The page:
Bussinger: “[Yes], getting all the metadata in place. We have script supervisor notes, camera reports and sound reports, and comparing notes to what data actually shows up is a very important part of the process and sometimes gets missed in a direct on-set environment — especially in features. There is a lot of information being generated on set that needs to be maintained and tracked and organized throughout the process. And with the speed at which production goes and with union issues in terms of needing to get off set when the set wraps, you can’t have somebody there all night. But, if you are in editorial, you can stay all night and get it done.

“My backgrounds is as a colorist, and to be honest, I don’t really want to stand in a tent and make critical color decisions. It’s not a great environment for it. What the lab used to provide was a way to get everything in one place and organized, and pass it on to editorial in a way that they can actually utilize it. Editorial needs more than just Avid media.”

Post: Can you give an example of a recent project?

Bussinger: “For Fright Night, we worked with Company 3. They provided a colorist and we provided the workflow and systems, and basically built a post facility on location in a rented office space in New Mexico, right next to editorial. If editorial gets something that they don’t understand, they get an answer right away and the production can continue.”

Post: Does most of the on-set work pertain to tapeless acquisition?

Bussinger: “Data capture — we do a lot of Codex capture, assisting people and providing support for their on-board recording and data management, which generally means getting a copy made so disk packs can go back to the camera, and providing the shuttle drives and whatever else to pass on.

“Right now we are doing Extremely Loud and Incredibly Close in New York, providing them with a rig for backing up all their stuff on set. It’s shooting on Alexa. [We] back up and it goes to a lab. We are backing up the camera-original data on location so they have an archive of it and then they are able to pass that data on to the lab, which then does all the processing for editorial.”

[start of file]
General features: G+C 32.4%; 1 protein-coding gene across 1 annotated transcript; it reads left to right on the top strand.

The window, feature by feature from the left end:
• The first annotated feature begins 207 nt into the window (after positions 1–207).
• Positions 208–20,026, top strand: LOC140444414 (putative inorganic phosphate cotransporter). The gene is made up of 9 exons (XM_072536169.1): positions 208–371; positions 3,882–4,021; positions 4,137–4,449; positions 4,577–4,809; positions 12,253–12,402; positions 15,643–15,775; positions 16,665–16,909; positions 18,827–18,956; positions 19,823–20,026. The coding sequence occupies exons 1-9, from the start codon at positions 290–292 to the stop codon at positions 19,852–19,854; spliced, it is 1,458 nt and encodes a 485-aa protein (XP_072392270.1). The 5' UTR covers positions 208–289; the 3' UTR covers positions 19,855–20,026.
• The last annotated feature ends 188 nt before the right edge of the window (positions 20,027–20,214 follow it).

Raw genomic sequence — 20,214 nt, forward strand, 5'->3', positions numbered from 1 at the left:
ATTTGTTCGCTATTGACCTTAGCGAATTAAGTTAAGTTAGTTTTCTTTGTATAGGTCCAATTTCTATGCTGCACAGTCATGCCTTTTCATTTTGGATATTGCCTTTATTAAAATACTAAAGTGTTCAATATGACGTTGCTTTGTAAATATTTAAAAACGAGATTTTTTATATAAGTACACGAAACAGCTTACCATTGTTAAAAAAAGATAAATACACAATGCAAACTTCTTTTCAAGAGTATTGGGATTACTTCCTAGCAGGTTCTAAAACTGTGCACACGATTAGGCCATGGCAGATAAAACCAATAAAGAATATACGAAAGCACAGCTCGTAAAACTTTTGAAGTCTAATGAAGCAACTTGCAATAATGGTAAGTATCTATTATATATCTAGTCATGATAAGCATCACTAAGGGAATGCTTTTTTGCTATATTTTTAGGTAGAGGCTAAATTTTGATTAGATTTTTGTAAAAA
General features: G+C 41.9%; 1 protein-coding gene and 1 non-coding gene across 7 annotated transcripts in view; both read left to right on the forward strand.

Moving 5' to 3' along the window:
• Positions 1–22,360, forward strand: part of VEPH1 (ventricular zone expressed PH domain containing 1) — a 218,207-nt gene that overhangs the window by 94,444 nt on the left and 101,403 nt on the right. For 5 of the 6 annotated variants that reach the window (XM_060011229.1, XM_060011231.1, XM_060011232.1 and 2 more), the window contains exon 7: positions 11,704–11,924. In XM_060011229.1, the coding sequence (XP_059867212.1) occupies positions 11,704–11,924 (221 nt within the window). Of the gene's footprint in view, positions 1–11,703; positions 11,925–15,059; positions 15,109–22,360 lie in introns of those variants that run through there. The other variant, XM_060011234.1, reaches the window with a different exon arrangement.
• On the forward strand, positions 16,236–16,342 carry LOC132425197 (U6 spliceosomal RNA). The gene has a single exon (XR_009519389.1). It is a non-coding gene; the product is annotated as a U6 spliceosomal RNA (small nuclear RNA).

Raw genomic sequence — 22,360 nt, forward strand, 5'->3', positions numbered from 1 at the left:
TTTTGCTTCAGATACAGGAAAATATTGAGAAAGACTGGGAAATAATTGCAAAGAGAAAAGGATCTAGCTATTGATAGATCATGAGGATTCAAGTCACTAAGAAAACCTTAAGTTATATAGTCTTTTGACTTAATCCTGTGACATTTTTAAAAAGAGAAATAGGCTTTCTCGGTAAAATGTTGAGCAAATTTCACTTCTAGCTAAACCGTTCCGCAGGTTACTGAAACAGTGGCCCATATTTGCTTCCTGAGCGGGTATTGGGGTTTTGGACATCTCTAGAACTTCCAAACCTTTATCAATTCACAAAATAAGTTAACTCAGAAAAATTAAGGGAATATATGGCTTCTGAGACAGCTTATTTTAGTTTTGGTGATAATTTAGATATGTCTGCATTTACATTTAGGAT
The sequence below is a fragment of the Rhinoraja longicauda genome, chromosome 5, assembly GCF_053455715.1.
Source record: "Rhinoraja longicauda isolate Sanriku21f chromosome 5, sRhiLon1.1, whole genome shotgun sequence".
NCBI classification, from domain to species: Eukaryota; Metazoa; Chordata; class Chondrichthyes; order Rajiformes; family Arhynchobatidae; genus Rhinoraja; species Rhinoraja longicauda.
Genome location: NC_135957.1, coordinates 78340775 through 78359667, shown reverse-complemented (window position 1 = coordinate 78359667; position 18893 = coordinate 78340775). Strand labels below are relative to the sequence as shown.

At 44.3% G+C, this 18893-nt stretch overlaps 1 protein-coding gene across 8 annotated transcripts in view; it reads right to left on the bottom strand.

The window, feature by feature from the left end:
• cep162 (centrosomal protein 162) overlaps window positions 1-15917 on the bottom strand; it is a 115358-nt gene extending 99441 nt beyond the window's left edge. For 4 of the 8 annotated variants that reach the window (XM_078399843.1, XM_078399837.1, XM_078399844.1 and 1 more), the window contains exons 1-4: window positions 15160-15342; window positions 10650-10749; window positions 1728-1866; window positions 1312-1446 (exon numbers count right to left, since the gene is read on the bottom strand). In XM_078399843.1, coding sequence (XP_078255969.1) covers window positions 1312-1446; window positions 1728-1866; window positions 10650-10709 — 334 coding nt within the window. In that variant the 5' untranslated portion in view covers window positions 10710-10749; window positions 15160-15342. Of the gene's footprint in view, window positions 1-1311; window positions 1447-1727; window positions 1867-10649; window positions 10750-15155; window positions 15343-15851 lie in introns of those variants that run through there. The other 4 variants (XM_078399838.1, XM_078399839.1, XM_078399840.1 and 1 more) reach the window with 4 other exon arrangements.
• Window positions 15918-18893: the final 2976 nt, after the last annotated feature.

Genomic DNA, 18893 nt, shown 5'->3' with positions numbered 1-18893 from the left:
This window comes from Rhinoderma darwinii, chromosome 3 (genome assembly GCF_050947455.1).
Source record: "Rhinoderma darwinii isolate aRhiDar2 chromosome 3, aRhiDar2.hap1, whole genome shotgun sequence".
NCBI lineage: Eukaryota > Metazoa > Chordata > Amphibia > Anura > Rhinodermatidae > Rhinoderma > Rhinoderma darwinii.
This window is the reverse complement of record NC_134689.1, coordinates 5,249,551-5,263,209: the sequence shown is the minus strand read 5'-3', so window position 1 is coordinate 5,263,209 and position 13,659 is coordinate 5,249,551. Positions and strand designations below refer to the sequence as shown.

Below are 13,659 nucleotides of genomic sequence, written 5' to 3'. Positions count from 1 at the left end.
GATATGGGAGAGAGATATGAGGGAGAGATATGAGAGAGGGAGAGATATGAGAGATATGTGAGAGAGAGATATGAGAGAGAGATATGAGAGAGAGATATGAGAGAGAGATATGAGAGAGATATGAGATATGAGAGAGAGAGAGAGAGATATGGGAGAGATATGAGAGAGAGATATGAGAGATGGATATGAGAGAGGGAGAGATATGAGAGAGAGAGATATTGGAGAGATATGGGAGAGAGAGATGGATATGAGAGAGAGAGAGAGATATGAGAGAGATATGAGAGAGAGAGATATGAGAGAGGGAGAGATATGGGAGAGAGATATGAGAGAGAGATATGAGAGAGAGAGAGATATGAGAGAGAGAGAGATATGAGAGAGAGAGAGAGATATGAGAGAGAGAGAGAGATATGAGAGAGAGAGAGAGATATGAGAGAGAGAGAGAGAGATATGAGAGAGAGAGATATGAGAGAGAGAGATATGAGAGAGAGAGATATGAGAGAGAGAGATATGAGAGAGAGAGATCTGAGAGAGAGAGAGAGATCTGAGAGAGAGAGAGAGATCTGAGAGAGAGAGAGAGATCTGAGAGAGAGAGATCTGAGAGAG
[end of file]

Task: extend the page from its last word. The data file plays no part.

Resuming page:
Post: So you are not doing any transcoding for editorial?

Bussinger: “On that job, we are not doing that. We’ve done everything where we are responsible for that, to where somebody else is dong that. And that’s sort of our specialty: being able to help with any of those pieces of the chain. It’s not an all or nothing kind of a deal.”

Post: Have you built custom on-set rigs?

Bussinger: “We have a standard road case that were using. It provides a built-in monitor and generally an HP Z800 or a MacPro. On the smaller productions, a 1 Beyond Wrangler, which is really handy box for when you’ve got to move around a lot. I design the road case. Calzone Cases builds it for us. We sort of custom build them for every job. I find the case is a pretty handy form factor. It’s basically the step up for when you need a little more fire power than what the Wrangler is going to provide on its own.”

Post: What about storage?

Bussinger: “It really depends. This last job, they were going to have 140TBs. We are doing a big push toward utilizing LTO-5 for things other than just straight archive. Being able to use LTFS and use it as a back up drive makes it really attractive for on set [work]. It’s a little more robust and you don’t worry about dropping them or things like that.  And now you can also scale to large quantities of storage that don’t need to all be online at the same time.”

Post: Do you have a preferred monitor?

Bussinger: “We have [HP] DreamColors [in the rig], but if there is critical color timing going on, it’s going to be either a projector or a calibrated plasma, like a Panasonic professional series plasma.”